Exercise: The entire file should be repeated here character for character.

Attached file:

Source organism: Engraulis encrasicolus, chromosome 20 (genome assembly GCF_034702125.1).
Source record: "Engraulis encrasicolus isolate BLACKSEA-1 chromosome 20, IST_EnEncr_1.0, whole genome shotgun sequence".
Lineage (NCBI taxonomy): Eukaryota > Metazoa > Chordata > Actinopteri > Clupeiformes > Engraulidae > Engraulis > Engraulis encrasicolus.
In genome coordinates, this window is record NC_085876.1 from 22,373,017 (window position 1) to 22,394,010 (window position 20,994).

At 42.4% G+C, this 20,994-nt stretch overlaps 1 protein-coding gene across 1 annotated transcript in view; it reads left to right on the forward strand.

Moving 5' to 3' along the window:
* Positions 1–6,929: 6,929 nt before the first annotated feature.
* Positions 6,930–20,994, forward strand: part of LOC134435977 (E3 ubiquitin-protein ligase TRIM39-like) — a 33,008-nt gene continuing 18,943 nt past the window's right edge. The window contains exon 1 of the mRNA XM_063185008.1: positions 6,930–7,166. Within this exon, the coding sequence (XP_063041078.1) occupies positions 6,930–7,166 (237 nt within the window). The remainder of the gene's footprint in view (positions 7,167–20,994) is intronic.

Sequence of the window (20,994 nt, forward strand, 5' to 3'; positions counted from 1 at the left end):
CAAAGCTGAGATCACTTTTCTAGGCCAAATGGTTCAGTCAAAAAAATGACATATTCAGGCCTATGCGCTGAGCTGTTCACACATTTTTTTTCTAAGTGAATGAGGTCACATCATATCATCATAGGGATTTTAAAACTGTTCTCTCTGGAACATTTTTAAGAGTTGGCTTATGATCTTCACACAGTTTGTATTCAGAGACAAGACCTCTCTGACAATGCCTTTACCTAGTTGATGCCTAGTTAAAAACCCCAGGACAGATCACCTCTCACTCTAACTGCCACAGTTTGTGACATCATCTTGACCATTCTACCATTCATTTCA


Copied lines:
Source organism: Engraulis encrasicolus, chromosome 20 (genome assembly GCF_034702125.1).
Source record: "Engraulis encrasicolus isolate BLACKSEA-1 chromosome 20, IST_EnEncr_1.0, whole genome shotgun sequence".
Lineage (NCBI taxonomy): Eukaryota > Metazoa > Chordata > Actinopteri > Clupeiformes > Engraulidae > Engraulis > Engraulis encrasicolus.
In genome coordinates, this window is record NC_085876.1 from 22,373,017 (window position 1) to 22,394,010 (window position 20,994).

At 42.4% G+C, this 20,994-nt stretch overlaps 1 protein-coding gene across 1 annotated transcript in view; it reads left to right on the forward strand.

Moving 5' to 3' along the window:
* Positions 1–6,929: 6,929 nt before the first annotated feature.
* Positions 6,930–20,994, forward strand: part of LOC134435977 (E3 ubiquitin-protein ligase TRIM39-like) — a 33,008-nt gene continuing 18,943 nt past the window's right edge. The window contains exon 1 of the mRNA XM_063185008.1: positions 6,930–7,166. Within this exon, the coding sequence (XP_063041078.1) occupies positions 6,930–7,166 (237 nt within the window). The remainder of the gene's footprint in view (positions 7,167–20,994) is intronic.

Sequence of the window (20,994 nt, forward strand, 5' to 3'; positions counted from 1 at the left end):
CAAAGCTGAGATCACTTTTCTAGGCCAAATGGTTCAGTCAAAAAAATGACATATTCAGGCCTATGCGCTGAGCTGTTCACACATTTTTTTTCTAAGTGAATGAGGTCACATCATATCATCATAGGGATTTTAAAACTGTTCTCTCTGGAACATTTTTAAGAGTTGGCTTATGATCTTCACACAGTTTGTATTCAGAGACAAGACCTCTCTGACAATGCCTTTACCTAGTTGATGCCTAGTTAAAAACCCCAGGACAGATCACCTCTCACTCTAACTGCCACAGTTTGTGACATCATCTTGACCATTCTACCATTCATTTCA